The imposition of such harsh restrictions on movement has also become an excuse for police brutality. Citizens have been assaulted by police officers for lawful acts, such as when venturing out to buy essential goods. This also resulted in the death of a man who went out to buy milk for his family.
Protection of health workers
Health care workers across the world have been battling on the frontlines – in India, without proper battle armour. Article 12.2(c) of the ICESCR requires states to take steps for the prevention of occupational diseases. This requires health workers to be provided with proper health information and most importantly with suitable protective clothing and equipment.
Indian doctors have been treating Covid-19 patients without access to proper personal protection equipment (“PPE”), relying on homemade hazmat suits, masks and sanitisers. The Government did little to ensure the protection of health workers with their poor procurement policies and delay in framing guidelines for the manufacture of PPE. With the guidelines coming in with the imposition of the lockdown, manufacturing and transportation of PPE has become a herculean task. Latest reports show that over 50 doctors have been tested positive for Covid-19.
Right to privacy
The right to privacy is enshrined in Article 17 of the ICCPR; it is also an important component of the right to health, as the CESCR points out in GC 14. It has been recently recognised as a fundamental right under Article 21 of the Indian Constitution.
Nevertheless, with the outbreak of the disease also privacy concerns in the country are soaring. Appallingly, a “confidential” list curated by the government containing personal details of 722 passengers who travelled to New Delhi was forwarded on WhatsApp and Facebook. After the privacy breach resulted in sensitive information of the passengers going public, the government agencies were seen passing blame to one another. The lack of confidentiality of potentially infected persons has resulted in threats and ostracization of the family members by the community. This has caused direct interference from state as well as non-state actors with the passengers’ privacy, family and home – which is what Article 17 of ICCPR accords protection against.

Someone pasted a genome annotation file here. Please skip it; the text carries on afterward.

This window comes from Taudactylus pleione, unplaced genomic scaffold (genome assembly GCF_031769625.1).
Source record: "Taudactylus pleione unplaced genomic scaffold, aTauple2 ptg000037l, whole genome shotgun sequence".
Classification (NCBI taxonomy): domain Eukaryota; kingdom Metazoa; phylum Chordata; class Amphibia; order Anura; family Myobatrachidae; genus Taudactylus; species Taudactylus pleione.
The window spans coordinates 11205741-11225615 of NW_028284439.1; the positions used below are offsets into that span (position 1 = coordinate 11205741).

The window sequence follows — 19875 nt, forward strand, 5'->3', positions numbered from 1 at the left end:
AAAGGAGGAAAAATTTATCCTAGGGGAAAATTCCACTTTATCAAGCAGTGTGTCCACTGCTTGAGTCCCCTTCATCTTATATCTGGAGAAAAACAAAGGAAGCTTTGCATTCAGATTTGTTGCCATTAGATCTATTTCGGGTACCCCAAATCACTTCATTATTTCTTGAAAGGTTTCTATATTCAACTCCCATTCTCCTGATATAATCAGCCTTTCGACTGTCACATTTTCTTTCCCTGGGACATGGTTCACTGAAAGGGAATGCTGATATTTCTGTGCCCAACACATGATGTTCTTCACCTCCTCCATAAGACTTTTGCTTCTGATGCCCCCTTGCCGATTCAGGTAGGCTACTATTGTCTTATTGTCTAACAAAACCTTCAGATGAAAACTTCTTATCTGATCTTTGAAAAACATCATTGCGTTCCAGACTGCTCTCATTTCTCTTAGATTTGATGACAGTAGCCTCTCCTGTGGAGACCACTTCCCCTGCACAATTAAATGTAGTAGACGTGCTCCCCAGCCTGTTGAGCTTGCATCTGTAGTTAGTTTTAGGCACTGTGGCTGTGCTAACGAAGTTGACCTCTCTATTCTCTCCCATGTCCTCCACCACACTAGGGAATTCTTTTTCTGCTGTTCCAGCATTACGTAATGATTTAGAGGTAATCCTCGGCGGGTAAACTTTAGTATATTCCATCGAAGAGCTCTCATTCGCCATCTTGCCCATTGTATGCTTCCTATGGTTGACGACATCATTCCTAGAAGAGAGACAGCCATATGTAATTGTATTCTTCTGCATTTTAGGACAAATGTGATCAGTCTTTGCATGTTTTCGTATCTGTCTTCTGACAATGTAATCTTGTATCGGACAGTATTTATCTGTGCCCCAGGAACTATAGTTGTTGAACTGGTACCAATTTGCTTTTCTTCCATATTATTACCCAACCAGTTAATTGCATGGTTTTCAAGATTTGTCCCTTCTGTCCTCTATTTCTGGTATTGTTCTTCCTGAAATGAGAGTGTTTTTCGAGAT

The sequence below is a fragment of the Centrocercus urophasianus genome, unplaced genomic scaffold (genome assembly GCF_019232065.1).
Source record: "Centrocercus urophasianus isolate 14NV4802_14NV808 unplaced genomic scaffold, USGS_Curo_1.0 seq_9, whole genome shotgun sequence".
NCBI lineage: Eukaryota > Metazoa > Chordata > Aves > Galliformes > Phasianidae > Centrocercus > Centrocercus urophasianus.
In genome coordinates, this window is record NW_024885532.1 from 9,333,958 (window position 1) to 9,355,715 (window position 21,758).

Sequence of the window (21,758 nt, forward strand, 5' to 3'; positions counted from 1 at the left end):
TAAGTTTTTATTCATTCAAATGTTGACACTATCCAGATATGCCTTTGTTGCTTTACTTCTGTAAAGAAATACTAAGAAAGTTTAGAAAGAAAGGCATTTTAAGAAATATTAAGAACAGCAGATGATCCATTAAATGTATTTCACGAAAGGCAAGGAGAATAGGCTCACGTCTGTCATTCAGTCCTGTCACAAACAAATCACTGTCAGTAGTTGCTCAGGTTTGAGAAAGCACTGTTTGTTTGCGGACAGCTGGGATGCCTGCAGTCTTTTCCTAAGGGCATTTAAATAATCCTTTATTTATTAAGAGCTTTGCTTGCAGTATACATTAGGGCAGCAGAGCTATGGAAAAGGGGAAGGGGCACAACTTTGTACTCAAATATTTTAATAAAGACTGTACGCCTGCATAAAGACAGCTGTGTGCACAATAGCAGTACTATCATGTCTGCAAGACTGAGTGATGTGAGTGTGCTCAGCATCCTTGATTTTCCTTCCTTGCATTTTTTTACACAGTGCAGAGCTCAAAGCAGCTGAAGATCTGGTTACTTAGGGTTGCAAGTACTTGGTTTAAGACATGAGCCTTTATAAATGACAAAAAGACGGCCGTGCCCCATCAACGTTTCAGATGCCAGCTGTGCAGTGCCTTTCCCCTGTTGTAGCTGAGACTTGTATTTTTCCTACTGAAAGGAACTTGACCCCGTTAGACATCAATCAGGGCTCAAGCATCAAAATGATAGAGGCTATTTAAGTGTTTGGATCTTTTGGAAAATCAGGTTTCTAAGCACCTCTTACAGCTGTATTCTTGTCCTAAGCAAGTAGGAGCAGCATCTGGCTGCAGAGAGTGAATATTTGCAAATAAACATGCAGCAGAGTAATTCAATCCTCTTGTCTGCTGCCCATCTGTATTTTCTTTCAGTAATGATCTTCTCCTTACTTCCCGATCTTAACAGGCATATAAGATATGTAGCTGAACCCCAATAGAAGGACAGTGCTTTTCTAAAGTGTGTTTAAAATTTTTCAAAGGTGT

Another reason for concern is the latest smartphone app, Aarogya Setu, launched by the Central Government. It is a coronavirus tracker which lets individuals know if they have been near somebody who was infected. Although it is claimed that the data is encrypted and will not be shared with third parties, with its location tracking and a feature for sending reports directly to the government, it has managed to raise a few eyebrows with regards to threat of mass surveillance. There are concerns regarding a possible misuse if the information would fall into the wrong hands as well. Although it is not mandatory for the citizens to install the application, the government has been strongly encouraging it. There have also been speculations that the application may soon be used as an “e-pass” to visit public places, which will ipso facto make the application mandatory for those who want to leave their homes.
The criticisms regarding the Government’s intense actions are well-founded. It is important for the Government to ensure proper communication with its people and build a sense of trust, by adopting proportionate restrictions and being transparent about them. Human rights are not simply a luxury that are to be protected once the threat simmers down. In fact, upholding human rights can ensure better implementation and enforcement because when people trust the Government and feel safe, they are more likely to cooperate.
In particular, giving just a 4-hour notice before shutting down the entire nation is incompatible with these obligations. Even though providing safety to one-sixth of the world’s population is a mammoth task, the lockdown would have been better implemented, had it been done in a phased manner to allow individuals to plan, prepare, and take informed decisions. Although a large population of India lives a day-to-day life, a phased lockdown would have provided them with the ability to at least reach their villages safely instead of either covering hundreds of kilometres on foot or fearing for their lives in shelter homes with lack basic facilities.
Since its domestic framework is failing to protect India’s citizens, it becomes imperative in light of the recent events and the given information to hold India accountable for the breaches of its international human rights obligations.
Udaiveer Ahlawat is a final-year law student pursuing a B.A. LL.B. at the National Law University, Jodhpur, India.
Cite as: Nisha Gupta & Udaiveer Ahlawat, “India’s battle against Covid-19: The lockdown of human rights”, Völkerrechtsblog, 20 April 2020, doi: 10.17176/20200420-182254-0.